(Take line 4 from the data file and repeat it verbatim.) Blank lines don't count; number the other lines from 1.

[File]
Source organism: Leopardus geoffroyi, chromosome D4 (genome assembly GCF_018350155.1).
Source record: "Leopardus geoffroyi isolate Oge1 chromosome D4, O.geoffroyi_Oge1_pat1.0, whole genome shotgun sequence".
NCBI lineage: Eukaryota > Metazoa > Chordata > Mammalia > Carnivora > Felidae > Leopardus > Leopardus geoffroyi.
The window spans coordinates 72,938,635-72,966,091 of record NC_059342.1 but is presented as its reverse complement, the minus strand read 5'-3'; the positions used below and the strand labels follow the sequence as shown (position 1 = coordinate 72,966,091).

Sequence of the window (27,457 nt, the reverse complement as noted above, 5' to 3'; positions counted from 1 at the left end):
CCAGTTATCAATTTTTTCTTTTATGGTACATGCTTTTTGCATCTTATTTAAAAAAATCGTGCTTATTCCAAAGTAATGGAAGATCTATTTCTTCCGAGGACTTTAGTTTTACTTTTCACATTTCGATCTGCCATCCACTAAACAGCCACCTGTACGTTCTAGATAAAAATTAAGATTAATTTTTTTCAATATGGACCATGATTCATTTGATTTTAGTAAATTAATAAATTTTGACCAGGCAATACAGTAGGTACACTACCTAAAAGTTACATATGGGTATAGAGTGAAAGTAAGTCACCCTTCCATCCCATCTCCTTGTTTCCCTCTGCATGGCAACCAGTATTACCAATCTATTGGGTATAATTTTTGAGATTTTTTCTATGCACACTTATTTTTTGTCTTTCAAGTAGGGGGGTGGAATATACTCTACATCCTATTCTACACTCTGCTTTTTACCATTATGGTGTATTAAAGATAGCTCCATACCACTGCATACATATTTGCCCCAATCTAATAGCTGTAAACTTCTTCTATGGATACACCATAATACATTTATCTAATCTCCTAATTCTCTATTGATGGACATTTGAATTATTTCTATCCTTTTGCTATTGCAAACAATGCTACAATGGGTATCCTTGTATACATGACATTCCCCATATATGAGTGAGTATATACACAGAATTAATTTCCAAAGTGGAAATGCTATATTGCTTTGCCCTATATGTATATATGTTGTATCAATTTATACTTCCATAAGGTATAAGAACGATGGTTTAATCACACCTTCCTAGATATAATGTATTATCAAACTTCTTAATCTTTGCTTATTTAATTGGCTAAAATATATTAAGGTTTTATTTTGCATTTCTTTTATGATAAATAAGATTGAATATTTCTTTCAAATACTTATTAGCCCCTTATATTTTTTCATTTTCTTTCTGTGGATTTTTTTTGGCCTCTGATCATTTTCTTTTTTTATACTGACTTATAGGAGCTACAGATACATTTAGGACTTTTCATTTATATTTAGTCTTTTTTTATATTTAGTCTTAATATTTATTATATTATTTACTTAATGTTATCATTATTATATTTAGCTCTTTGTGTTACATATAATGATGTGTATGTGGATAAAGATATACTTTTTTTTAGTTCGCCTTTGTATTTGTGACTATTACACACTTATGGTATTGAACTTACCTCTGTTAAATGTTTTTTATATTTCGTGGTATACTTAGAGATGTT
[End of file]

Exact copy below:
The window spans coordinates 72,938,635-72,966,091 of record NC_059342.1 but is presented as its reverse complement, the minus strand read 5'-3'; the positions used below and the strand labels follow the sequence as shown (position 1 = coordinate 72,966,091).